Verse > Anthologies > The World’s Best Poetry > Vol. VI. Fancy: Sentiment
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Bliss Carman, et al., eds.  The World’s Best Poetry.
Volume VI. Fancy.  1904.
 
Poems of Sentiment: IV. Thought: Poetry: Books
The Ballad of Prose and Rhyme
Austin Dobson (1840–1921)
 
WHEN the ways are heavy with mire and rut,
  In November fogs, in December snows,
When the North Wind howls, and the doors are shut,—
  There is place and enough for the pains of prose;
  But whenever a scent from the whitethorn blows,        5
And the jasmine-stars at the casement climb,
  And a Rosalind-face at the lattice shows,
Then hey! for the ripple of laughing rhyme!
 
When the brain gets dry as an empty nut,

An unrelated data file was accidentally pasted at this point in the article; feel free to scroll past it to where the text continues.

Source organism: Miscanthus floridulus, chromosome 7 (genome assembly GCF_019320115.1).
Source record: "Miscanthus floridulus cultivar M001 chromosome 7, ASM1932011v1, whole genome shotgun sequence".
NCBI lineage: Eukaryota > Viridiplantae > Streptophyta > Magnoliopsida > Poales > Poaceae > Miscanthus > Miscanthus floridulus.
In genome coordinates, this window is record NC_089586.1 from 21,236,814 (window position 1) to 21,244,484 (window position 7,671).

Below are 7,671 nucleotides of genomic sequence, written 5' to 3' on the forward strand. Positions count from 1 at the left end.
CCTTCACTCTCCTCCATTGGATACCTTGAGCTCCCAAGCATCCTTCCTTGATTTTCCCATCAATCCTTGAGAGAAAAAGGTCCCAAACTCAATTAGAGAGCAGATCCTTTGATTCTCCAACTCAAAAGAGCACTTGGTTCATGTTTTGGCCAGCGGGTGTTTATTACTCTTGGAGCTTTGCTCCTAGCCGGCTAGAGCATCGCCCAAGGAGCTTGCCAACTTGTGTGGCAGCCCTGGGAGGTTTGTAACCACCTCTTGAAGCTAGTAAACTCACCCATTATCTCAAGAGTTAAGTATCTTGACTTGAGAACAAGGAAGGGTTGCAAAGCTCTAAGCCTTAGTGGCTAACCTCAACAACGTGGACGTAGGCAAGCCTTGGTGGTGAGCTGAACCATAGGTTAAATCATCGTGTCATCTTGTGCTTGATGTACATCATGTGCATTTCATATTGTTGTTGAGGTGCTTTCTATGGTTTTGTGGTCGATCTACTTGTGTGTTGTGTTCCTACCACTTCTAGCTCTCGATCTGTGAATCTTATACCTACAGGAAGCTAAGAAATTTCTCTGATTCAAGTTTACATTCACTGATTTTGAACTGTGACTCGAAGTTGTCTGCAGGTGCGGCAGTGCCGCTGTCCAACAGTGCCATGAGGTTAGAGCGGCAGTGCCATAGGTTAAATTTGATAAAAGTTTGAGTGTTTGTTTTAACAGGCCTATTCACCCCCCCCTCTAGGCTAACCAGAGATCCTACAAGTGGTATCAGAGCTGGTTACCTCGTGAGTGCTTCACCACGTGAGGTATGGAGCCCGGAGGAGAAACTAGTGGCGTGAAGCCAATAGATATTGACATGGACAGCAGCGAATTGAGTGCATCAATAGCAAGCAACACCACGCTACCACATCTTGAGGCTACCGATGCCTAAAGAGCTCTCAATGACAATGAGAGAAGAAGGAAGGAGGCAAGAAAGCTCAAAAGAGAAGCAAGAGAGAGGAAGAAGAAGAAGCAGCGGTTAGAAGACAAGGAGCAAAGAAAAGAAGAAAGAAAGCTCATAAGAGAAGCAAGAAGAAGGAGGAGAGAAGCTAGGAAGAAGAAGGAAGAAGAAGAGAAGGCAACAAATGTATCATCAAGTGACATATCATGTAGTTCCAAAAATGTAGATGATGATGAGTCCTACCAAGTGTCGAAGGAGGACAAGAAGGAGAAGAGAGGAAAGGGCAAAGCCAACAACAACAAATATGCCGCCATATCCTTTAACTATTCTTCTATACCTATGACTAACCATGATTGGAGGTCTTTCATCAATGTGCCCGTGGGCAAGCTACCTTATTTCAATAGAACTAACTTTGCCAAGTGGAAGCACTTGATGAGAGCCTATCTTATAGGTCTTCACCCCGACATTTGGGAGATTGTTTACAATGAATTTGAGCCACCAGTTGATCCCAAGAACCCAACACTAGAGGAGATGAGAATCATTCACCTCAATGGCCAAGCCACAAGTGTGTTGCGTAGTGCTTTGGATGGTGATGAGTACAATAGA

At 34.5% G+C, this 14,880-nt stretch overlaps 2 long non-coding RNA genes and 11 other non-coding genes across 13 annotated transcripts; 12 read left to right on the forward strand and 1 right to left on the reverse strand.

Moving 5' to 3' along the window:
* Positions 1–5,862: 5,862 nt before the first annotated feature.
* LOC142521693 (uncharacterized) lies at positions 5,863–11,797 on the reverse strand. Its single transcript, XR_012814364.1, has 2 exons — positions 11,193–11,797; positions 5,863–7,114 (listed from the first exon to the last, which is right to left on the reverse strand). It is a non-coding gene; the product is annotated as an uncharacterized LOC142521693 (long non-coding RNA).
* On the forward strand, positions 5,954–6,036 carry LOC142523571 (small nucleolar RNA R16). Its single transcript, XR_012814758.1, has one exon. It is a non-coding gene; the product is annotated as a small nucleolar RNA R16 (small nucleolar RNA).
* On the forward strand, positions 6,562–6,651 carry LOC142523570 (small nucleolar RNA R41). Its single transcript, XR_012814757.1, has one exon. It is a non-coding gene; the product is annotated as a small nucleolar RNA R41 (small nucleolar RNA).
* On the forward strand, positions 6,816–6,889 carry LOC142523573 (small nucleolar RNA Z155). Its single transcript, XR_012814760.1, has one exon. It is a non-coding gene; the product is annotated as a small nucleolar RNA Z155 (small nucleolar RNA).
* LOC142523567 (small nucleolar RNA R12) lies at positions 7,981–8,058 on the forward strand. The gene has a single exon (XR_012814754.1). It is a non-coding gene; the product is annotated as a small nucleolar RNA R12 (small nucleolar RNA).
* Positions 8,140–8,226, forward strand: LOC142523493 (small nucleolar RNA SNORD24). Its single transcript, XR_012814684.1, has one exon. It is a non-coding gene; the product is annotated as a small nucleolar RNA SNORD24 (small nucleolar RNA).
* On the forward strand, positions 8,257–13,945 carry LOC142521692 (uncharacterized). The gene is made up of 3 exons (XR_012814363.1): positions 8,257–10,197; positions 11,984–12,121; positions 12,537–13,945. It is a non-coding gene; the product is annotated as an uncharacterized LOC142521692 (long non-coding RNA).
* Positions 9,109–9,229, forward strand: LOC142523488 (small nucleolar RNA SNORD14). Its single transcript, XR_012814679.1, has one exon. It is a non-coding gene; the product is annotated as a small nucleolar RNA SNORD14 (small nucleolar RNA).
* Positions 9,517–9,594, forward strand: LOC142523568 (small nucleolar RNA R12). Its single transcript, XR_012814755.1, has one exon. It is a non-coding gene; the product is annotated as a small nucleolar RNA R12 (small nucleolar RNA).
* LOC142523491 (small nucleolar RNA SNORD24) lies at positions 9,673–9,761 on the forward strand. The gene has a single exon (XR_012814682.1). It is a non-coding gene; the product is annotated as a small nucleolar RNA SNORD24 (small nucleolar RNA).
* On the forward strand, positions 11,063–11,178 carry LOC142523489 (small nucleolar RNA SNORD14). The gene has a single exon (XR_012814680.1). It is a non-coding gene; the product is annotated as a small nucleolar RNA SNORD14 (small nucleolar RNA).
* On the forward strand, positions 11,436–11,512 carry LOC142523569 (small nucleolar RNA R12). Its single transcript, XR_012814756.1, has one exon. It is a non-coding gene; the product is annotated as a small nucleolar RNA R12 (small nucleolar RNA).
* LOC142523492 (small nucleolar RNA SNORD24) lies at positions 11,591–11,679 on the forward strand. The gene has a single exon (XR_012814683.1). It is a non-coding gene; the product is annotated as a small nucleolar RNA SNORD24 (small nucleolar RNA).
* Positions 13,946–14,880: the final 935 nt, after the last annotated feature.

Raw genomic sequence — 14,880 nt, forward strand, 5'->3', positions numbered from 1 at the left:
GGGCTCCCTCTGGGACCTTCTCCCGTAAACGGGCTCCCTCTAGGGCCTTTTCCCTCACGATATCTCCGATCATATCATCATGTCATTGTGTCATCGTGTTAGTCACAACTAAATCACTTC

When the reason stands on its squarest toes,        10
When the mind (like a beard) has a “formal cut,”—
  There is place and enough for the pains of prose;
  But whenever the May-blood stirs and glows,
And the young year draws to the “golden prime,”
  And Sir Romeo sticks in his ear a rose,—        15
Then hey! for the ripple of laughing rhyme!
 
In a theme where the thoughts have a pedant-strut,
  In a changing quarrel of “Ayes” and “Noes,”
In a starched procession of “If” and “But,”—
  There is place and enough for the pains of prose;        20
  But whenever a soft glance softer grows
And the light hours dance to the trysting-time,
  And the secret is told “that no one knows,”—
Then hey! for the ripple of laughing rhyme!
 
ENVOY
In the work-a-day world,—for its needs and woes,
        25
There is place and enough for the pains of prose;
But whenever the May-bells clash and chime,
Then hey! for the ripple of laughing rhyme!
 
 
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